In an effort to meet objections from Security Council members, the US submitted a new draft of its resolution to lift sanctions against Iraq without changing any basic demands.
The measure still gives wide-ranging powers to the US and Britain to run Iraq and decide how to spend its oil wealth to rebuild the country until a permanent government is established.
The text, a US official said, included more than 25 changes suggested by the 15 council members, although many were cosmetic. The US expects a vote next week.
The new draft, circulated on Thursday, beefs up the role of a UN envoy in Iraq, called a coordinator, but leaves most of his or her duties vague, a persistent criticism by Russia, France, Germany, China and others.
Diplomats said UN Secretary-General Kofi Annan preferred Lakhdar Brahimi, the former foreign minister of Algeria now heading the UN operation in Afghanistan, for the post, but he so far has refused the job. Another candidate is Sergio Vieira de Mello of Brazil, the UN high commissioner for human rights, long said to be the Bush administration's favorite.
The UN envoy was given a seat on an international advisory group that would approve auditors for a Development Fund in which Iraq's oil wealth would be placed. But the board has no decision-making powers on how the money is spent.
The oil revenues and the Development Fund would be immune from claims and lawsuits. But the new draft says that would expire once a permanent internationally recognized Iraqi government was established, a process that could take years.
Without UN action to lift the 13-year-old sanctions, the US and Britain would be in a legal no man's land in Iraq, with many companies unwilling to engage in trade, and Iraq's oil exports open to lawsuits.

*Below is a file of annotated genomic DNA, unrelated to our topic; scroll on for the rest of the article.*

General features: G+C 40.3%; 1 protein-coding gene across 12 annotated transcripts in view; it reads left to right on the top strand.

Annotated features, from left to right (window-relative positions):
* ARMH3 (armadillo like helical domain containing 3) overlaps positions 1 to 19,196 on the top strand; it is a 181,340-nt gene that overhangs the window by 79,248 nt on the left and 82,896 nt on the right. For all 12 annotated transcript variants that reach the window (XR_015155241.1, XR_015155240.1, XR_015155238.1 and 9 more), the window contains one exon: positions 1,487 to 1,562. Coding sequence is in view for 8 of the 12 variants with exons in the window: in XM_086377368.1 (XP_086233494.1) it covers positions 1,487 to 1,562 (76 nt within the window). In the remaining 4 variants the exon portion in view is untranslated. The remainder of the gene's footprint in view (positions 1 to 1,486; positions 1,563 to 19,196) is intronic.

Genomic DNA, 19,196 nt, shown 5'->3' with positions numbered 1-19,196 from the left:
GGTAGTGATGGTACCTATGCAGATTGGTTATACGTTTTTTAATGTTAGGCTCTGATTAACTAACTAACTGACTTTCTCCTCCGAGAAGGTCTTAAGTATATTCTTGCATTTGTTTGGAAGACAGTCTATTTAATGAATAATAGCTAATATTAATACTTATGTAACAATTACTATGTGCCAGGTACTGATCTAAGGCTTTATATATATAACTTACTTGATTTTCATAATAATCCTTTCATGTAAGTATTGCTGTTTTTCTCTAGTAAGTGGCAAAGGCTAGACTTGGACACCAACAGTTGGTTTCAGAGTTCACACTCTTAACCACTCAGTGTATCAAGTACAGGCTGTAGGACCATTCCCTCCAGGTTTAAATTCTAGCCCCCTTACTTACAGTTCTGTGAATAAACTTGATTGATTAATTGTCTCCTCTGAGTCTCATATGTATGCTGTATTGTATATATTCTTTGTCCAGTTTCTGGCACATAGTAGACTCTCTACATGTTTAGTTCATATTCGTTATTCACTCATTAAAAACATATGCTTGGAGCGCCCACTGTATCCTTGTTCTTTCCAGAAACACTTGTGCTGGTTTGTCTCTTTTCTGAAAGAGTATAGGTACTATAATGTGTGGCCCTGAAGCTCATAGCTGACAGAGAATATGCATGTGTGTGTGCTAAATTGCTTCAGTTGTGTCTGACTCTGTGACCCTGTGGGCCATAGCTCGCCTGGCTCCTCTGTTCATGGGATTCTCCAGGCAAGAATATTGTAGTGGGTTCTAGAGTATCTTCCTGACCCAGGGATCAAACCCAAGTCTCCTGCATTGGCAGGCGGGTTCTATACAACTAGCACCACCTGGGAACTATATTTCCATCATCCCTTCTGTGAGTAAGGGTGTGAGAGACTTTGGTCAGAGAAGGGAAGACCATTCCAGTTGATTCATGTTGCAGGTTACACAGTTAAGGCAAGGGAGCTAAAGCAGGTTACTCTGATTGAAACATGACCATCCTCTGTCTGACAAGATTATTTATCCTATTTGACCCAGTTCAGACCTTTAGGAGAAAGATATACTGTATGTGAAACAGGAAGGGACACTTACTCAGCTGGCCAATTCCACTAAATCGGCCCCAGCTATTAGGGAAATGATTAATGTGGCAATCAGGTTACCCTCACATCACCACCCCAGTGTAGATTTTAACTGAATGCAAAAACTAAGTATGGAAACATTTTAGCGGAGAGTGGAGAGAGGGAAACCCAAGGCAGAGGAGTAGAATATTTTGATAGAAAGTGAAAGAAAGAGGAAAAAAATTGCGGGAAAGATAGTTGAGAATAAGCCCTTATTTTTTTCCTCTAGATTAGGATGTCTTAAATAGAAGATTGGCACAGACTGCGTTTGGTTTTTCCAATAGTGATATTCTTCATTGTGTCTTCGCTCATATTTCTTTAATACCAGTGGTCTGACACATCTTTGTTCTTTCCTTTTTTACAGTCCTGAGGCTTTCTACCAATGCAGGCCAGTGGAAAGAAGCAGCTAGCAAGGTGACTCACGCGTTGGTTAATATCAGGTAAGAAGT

Another revision was a suggestion that Iraq's current US$400 billion of debt be handled by "international mechanisms" like the Paris Club of 19 wealthy nations that restructure debt.
The UN currently controls Iraq's oil revenues in an oil-for-food program, which would be phased out over four months. Unresolved is how many contracts currently in the US$12 billion program would be honored, although diplomats said the US was nearing a deal with Russia on commitments made by the government of President Saddam Hussein, recently ousted by US-led forces.
The new draft, co-sponsored by Britain and Spain, was distributed to council members shortly after Secretary of State Colin Powell said he would consider suspending rather than lifting the sweeping sanctions, imposed shortly after Saddam armies invaded Kuwait in August 1990.
But both he and other US officials immediately retreated from the proposal, making it clear that the administration of US President George W. Bush was not ready to make such a major concession.
The White House, and Powell himself, later made clear suspension was not an option. "With the regime gone, there is no reason to do anything other than lift the sanctions so that the Iraqi people can become fully integrated into the global economy," Scott McClellan, a White House spokesman, said.